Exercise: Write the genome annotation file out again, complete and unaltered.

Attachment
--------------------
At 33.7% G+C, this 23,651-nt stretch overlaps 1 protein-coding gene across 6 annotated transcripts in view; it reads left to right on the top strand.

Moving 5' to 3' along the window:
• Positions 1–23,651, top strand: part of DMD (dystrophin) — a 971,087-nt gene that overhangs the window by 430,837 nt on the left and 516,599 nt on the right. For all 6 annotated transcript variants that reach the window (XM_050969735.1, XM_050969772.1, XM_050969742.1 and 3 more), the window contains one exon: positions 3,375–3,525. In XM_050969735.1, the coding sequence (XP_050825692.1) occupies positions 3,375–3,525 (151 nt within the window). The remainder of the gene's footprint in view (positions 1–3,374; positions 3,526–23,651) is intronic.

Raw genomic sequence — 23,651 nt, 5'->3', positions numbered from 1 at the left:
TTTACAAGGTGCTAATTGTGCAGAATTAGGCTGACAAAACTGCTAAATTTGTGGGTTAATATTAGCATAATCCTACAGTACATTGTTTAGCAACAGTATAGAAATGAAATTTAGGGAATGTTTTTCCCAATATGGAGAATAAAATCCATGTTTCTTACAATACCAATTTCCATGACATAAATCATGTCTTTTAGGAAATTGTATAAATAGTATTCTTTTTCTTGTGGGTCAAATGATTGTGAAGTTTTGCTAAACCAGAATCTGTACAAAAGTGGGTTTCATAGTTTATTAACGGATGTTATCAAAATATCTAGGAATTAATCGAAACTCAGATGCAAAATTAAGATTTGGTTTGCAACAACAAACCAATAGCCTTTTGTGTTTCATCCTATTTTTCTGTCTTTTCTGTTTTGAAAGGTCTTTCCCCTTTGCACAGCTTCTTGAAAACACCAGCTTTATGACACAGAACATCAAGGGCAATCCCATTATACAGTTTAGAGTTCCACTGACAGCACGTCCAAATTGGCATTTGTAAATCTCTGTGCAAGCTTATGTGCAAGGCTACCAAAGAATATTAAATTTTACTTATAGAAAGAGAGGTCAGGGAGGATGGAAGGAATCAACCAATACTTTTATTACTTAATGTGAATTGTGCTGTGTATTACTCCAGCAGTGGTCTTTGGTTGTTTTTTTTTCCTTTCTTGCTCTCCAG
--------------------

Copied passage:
At 33.7% G+C, this 23,651-nt stretch overlaps 1 protein-coding gene across 6 annotated transcripts in view; it reads left to right on the top strand.

Moving 5' to 3' along the window:
• Positions 1–23,651, top strand: part of DMD (dystrophin) — a 971,087-nt gene that overhangs the window by 430,837 nt on the left and 516,599 nt on the right. For all 6 annotated transcript variants that reach the window (XM_050969735.1, XM_050969772.1, XM_050969742.1 and 3 more), the window contains one exon: positions 3,375–3,525. In XM_050969735.1, the coding sequence (XP_050825692.1) occupies positions 3,375–3,525 (151 nt within the window). The remainder of the gene's footprint in view (positions 1–3,374; positions 3,526–23,651) is intronic.

Raw genomic sequence — 23,651 nt, 5'->3', positions numbered from 1 at the left:
TTTACAAGGTGCTAATTGTGCAGAATTAGGCTGACAAAACTGCTAAATTTGTGGGTTAATATTAGCATAATCCTACAGTACATTGTTTAGCAACAGTATAGAAATGAAATTTAGGGAATGTTTTTCCCAATATGGAGAATAAAATCCATGTTTCTTACAATACCAATTTCCATGACATAAATCATGTCTTTTAGGAAATTGTATAAATAGTATTCTTTTTCTTGTGGGTCAAATGATTGTGAAGTTTTGCTAAACCAGAATCTGTACAAAAGTGGGTTTCATAGTTTATTAACGGATGTTATCAAAATATCTAGGAATTAATCGAAACTCAGATGCAAAATTAAGATTTGGTTTGCAACAACAAACCAATAGCCTTTTGTGTTTCATCCTATTTTTCTGTCTTTTCTGTTTTGAAAGGTCTTTCCCCTTTGCACAGCTTCTTGAAAACACCAGCTTTATGACACAGAACATCAAGGGCAATCCCATTATACAGTTTAGAGTTCCACTGACAGCACGTCCAAATTGGCATTTGTAAATCTCTGTGCAAGCTTATGTGCAAGGCTACCAAAGAATATTAAATTTTACTTATAGAAAGAGAGGTCAGGGAGGATGGAAGGAATCAACCAATACTTTTATTACTTAATGTGAATTGTGCTGTGTATTACTCCAGCAGTGGTCTTTGGTTGTTTTTTTTTCCTTTCTTGCTCTCCAG